Mayor Richard Daley blamed public apathy toward recycling Tuesday for the decline in the performance of his controversial blue bag program.
CHICAGO Mayor Richard Daley blamed public apathy toward recycling Tuesday for the decline in the performance of his controversial blue bag program.
Daley defended the blue bag concept, which he introduced in 1995, and said the politically connected company that operates the city recycling program is "doing a good job."
"People don't recycle," the mayor said. "I don't know why. We are pulling plastic, bottles, cans, blue bags. We are doing our best."
The Tribune reported Sunday that the city has salvaged less paper, plastic, metal and other recyclables in the last two years than at any time since the blue bag program's earliest years. The volume of recyclables recovered at recycling centers dropped to less than 90,000 tons last year from 126,000 tons in 2000.
The most dramatic drop in recycling came since clout-heavy Allied Waste Transportation became Chicago's blue bag operator in 2003. Longtime Daley friend Fred Barbara is making $1.7 million as a consultant to Allied.
"I am very proud of the program," Daley said. People "want excuses not to recycle," he said. Blue bags are "the simplest way" to recycle household garbage, but "it requires education," he said.
Under blue bag recycling, the city asks residents to buy blue plastic bags and put recyclables in them. The bags are picked up together with other garbage, and workers are responsible for pulling them from mounds of garbage.
"We never gave up recycling," the mayor said.
Only 13.3 percent of Chicagoans participate in blue bag recycling, according to a 2003 city study. The city last year hired MK Communications, owned by Daley ally Marilyn Katz, to lead a $740,000 campaign to boost participation.
But critics of the blue bag program say Chicago would be better off if homes put garbage and recyclables in separate bins. That's the practice in the suburbs and other major cities, and the city is planning a pilot program that adopts separate collection.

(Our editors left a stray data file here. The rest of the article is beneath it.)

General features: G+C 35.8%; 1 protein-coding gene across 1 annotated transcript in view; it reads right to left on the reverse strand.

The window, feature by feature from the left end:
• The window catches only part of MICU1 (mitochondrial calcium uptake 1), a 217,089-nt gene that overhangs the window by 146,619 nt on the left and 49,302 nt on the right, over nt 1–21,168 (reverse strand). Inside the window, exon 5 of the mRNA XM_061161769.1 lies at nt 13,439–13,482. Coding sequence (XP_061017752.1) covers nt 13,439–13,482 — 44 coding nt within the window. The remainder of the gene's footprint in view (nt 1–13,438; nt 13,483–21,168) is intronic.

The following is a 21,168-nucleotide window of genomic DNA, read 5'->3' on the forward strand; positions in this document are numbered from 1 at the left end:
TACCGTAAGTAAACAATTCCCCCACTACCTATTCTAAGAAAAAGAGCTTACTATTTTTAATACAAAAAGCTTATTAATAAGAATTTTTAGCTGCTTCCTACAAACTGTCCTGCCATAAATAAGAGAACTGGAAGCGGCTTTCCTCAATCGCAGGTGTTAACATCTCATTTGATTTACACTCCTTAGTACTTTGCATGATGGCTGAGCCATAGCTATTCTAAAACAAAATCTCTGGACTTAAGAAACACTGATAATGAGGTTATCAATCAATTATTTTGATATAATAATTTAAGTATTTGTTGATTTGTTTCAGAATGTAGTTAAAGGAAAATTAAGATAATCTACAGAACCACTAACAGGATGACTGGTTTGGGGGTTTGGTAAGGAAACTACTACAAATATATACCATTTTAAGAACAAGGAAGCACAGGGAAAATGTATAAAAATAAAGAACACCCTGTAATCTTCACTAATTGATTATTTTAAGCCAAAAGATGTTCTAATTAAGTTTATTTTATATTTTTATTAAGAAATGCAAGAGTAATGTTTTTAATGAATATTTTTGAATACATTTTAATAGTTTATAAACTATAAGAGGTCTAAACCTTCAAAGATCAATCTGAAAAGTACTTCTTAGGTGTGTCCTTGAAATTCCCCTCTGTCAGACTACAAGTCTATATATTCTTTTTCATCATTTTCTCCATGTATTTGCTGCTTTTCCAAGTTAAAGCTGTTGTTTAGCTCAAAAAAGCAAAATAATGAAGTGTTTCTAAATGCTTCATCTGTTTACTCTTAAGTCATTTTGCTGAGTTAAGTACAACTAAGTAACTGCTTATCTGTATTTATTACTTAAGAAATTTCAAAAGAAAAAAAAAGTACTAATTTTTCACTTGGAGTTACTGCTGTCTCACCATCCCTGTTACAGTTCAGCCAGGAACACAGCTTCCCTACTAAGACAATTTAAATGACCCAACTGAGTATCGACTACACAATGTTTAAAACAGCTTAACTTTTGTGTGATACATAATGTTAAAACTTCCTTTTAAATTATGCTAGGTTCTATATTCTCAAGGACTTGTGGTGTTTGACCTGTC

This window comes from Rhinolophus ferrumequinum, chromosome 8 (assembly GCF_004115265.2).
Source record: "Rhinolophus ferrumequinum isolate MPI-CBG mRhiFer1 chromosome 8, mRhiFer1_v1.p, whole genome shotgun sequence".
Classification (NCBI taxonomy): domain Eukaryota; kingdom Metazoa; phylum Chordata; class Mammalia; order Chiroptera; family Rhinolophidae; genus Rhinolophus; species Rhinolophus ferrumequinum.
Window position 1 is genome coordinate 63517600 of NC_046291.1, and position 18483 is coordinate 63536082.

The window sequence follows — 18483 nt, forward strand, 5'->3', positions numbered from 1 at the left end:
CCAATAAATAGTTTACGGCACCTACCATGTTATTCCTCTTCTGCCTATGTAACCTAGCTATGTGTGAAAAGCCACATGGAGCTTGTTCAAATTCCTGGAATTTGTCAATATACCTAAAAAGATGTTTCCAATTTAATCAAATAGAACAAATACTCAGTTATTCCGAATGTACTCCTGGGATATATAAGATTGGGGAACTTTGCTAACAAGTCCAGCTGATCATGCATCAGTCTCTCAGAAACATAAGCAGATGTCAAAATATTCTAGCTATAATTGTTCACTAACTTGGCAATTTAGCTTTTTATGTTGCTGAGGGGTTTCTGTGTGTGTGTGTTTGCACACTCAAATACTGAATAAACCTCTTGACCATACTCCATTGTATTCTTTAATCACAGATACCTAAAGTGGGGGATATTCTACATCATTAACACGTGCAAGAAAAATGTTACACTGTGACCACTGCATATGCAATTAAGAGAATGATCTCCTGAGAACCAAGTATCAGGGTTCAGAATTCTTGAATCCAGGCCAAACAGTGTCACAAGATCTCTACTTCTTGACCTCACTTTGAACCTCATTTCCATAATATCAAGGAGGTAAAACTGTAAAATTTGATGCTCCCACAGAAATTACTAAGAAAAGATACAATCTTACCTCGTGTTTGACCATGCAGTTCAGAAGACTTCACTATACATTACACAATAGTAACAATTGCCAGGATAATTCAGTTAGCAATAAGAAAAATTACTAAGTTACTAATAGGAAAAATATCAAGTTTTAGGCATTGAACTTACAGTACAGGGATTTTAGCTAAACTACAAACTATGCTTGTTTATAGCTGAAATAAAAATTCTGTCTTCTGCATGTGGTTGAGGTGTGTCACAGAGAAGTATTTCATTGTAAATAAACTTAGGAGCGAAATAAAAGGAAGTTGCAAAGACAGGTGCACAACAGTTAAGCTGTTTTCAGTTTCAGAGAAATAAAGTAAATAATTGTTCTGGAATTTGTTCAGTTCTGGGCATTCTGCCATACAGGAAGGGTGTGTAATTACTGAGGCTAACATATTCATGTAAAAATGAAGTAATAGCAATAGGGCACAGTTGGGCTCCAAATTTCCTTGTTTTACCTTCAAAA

"People are not apathetic about recycling," said Betsy Vandercook, president of the Chicago Recycling Coalition. "Blue bag is convenient for [Daley's] friends because they make money off it. But it's not convenient for the citizens."
She said people are more likely to participate in recycling programs in cities that collect recyclables separately.
Almost 30 percent of the city's residential refuse never makes it to the giant sorting centers built for the blue bag program. Garbage from 21 wards instead goes to transfer stations, which are not equipped for recycling.
Industry experts say that benefits Allied. The company and its blue bag subcontractors have donated tens of thousands of dollars in campaign contributions to Daley allies.
Allied workers pull blue bags from waste piles at the company's three transfer stations, said Al Sanchez, commissioner of the Streets and Sanitation Department. "That is happening," he said.
A city inspector cited Allied for failing to extract blue bags at a South Side transfer station in December.
Source: Knight Ridder/Tribune Business News